BRATISLAVA, Slovakia — A leftist opposition party in Slovakia has won an early parliamentary election Saturday, according to an exit poll, in a vote brought on by the government's collapse in a confidence vote amid a major corruption scandal.
Smer-Social Democracy of former Prime Minister Robert Fico will receive 39.6 percent of the vote, according to the poll conducted by the Focus agency for state television and radio. It said the party will win exactly half of the 150-seat Parliament, one seat short of a majority that would allow it to govern alone.
The result would mean Fico will need a coalition partner to form a majority government. Fico said he was "satisfied" but said it was too early to jump to a conclusion.
"Let's wait for the official results," he said.
Fico said he was ready to discuss a possible coalition with any party that gains parliamentary seats. Fico is considered a populist leader who is pledging to maintain a welfare state, increase corporate tax and hike income tax for the highest earners.
The outgoing four-party coalition was projected to combine for just 31.4 percent, or 59 seats, as it faced voter anger over a major corruption scandal. The new Ordinary People that was campaigning on an anti-corruption ticket, would receive 8.8 percent, or 16 seats.
Fico's potential partner, the ultranationalist Slovak National Party, would be below the 5-percent threshold needed to win parliamentary representation.
Analysts have predicted a record low turnout of just 40 percent as voters register their anger over allegations that a private financial group bribed government and opposition politicians in 2005-06 to win lucrative privatization deals.
The "Gorilla" files — posted online by an anonymous source in December and said to be based on wiretaps — have rocked Slovak politics. One former economy minister is said to have received the equivalent of €10 million ($13 million) for his assistance.
Outgoing Prime Minister Iveta Radicova's Slovak Democratic and Christian Union looked to be hard hit by the allegations. Radicova's party was in power in 2005-06 and the then-prime minister, Mikulas Dzurinda, is now the foreign minister and party chairman. It would win 8.1 percent of the vote, despite overseeing an economic boom driven by solid growth, strong exports and the implementation of much-needed pension reforms. It won 15.4 percent at the 2010 ballot.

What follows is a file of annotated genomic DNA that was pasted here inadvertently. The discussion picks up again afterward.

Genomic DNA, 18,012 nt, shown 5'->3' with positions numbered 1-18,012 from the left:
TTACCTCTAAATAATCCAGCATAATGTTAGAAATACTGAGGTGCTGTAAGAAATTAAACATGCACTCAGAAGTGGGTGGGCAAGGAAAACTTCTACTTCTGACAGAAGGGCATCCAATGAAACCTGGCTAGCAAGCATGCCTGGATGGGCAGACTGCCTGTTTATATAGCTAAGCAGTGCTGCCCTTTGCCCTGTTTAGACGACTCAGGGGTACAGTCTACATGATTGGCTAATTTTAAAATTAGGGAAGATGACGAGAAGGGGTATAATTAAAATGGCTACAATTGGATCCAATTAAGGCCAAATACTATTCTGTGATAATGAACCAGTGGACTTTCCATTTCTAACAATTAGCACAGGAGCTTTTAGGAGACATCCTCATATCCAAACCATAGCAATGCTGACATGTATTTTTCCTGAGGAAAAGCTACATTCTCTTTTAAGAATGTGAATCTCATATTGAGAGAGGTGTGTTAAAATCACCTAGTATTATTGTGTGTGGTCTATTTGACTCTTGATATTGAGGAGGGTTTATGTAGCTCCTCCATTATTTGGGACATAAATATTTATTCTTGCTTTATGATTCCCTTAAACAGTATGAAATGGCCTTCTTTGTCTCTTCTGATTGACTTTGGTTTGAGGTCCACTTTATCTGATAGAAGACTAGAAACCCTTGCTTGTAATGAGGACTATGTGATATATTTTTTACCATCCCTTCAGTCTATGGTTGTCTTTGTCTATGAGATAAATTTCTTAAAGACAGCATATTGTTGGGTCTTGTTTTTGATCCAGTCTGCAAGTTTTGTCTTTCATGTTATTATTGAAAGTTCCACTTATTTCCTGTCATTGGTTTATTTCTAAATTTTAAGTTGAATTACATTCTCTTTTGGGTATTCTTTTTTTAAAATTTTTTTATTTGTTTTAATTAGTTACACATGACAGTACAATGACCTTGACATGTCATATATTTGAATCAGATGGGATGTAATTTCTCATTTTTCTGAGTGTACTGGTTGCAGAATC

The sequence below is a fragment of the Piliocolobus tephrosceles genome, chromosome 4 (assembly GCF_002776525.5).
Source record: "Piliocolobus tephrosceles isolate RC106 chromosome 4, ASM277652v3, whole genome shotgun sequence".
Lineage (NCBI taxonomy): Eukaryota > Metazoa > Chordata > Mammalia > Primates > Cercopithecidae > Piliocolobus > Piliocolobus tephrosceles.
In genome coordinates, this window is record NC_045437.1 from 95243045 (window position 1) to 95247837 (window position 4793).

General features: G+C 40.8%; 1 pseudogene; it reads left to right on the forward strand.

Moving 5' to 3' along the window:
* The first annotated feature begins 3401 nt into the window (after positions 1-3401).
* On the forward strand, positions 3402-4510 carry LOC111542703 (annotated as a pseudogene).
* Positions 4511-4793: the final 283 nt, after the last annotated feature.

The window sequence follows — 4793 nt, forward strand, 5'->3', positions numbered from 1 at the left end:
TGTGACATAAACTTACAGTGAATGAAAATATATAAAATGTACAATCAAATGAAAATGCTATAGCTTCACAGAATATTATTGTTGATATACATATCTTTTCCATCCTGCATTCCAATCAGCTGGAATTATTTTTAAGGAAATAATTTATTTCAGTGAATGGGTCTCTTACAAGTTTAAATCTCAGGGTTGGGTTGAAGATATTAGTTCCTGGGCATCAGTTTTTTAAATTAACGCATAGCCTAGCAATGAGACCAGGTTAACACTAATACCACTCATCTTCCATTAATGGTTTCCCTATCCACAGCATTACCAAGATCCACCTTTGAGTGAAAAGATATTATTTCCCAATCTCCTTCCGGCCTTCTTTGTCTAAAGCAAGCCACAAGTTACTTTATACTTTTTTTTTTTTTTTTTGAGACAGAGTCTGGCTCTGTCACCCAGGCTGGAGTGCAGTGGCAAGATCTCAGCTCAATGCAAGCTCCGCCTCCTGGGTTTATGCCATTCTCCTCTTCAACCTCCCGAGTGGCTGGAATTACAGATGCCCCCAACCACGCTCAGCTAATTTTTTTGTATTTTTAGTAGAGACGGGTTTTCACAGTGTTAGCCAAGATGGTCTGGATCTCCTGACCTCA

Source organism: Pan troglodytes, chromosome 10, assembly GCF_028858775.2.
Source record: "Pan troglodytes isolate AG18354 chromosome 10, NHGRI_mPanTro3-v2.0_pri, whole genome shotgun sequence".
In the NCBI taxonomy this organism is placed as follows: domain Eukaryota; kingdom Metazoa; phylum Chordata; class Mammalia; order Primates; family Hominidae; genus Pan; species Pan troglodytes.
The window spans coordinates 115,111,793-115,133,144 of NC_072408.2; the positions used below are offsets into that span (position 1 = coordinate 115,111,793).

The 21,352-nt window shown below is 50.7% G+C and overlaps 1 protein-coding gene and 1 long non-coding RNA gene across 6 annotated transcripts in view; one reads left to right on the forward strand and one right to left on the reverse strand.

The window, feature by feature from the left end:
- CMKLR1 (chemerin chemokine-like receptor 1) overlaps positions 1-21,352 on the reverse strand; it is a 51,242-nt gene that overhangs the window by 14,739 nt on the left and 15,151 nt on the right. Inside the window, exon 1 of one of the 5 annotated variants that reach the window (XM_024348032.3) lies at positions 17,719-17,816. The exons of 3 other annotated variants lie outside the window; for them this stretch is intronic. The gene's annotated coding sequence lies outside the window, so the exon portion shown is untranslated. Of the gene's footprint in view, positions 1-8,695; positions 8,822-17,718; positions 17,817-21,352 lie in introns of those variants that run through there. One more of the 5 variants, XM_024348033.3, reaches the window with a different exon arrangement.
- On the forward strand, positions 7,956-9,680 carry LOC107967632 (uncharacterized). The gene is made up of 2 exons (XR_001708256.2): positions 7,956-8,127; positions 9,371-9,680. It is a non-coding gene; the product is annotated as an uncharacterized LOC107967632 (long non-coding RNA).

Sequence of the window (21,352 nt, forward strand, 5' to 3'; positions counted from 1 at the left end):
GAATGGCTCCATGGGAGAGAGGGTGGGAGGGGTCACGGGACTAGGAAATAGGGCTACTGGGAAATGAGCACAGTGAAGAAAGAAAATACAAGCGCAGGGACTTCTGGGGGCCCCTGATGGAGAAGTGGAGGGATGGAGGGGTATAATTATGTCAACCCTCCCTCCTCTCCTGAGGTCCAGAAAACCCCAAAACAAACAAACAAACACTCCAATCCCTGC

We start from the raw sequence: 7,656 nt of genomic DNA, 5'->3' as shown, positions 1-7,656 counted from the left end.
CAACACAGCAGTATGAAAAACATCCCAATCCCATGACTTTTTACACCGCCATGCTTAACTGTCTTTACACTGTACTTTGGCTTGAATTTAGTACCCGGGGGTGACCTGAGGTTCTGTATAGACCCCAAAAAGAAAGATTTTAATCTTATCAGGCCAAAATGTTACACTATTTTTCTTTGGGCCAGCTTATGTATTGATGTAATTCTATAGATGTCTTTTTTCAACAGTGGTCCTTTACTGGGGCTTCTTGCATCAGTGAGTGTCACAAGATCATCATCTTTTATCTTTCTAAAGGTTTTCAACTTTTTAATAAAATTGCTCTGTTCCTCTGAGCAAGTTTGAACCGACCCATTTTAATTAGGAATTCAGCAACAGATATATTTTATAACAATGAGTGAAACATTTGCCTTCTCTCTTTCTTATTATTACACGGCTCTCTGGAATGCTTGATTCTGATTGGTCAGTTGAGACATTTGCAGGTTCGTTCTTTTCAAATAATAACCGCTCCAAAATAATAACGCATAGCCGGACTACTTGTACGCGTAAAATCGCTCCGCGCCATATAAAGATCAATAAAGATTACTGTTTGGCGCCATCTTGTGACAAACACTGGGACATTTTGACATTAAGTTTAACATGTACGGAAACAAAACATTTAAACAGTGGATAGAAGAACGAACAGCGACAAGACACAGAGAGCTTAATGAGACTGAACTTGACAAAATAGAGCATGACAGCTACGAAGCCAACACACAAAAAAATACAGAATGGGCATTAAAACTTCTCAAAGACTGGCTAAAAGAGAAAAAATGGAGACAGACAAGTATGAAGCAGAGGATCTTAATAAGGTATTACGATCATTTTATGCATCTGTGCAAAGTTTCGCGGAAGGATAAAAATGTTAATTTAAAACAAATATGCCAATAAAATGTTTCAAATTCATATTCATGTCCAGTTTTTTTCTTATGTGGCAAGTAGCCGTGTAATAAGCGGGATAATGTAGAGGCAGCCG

Disappointed by her government's collapse, Radicova is quitting politics and plans to lecture at Britain's Oxford University.
In October, Slovakia dramatically rejected Europe's expanded bailout fund — and the government fell in a confidence vote, triggering this weekend's elections. The small nation of 5.4 million people — once part of Czechoslovakia — was accused of undermining the entire eurozone with its brinkmanship. Parliament eventually approved the expanded EU fund after Fico's party voted "yes" in exchange for early elections.
Fico, whose party was in power in 2006-10, says he is innocent of the corruption allegations, even though he himself has been implicated, because he couldn't have influenced any decisions since he was part of the opposition.
Known for foul-mouthed tirades against journalists, Fico's election promises included a plan to build a new national soccer stadium and not to increase the pension age for women because they "don't deserve it." He is also against further privatization of state assets and opposes austerity measures, such as a value added tax increase, that would help keep the public finances healthy.
Analysts, however, warn Fico may not be ready to take the necessary steps to lower a high unemployment rate of more than 13 percent and reduce the deficit to 3 percent by 2013, as required after EU nations agreed on a deal to stop overspending in the 17 countries that use the euro.
"Unpopular measures have to be implemented," said Juraj Karpis, an analyst at the Bratislava Institute of Economic and Social Studies.
Parliament's 150 seats are at stake for a four-year term, with 26 parties in the running.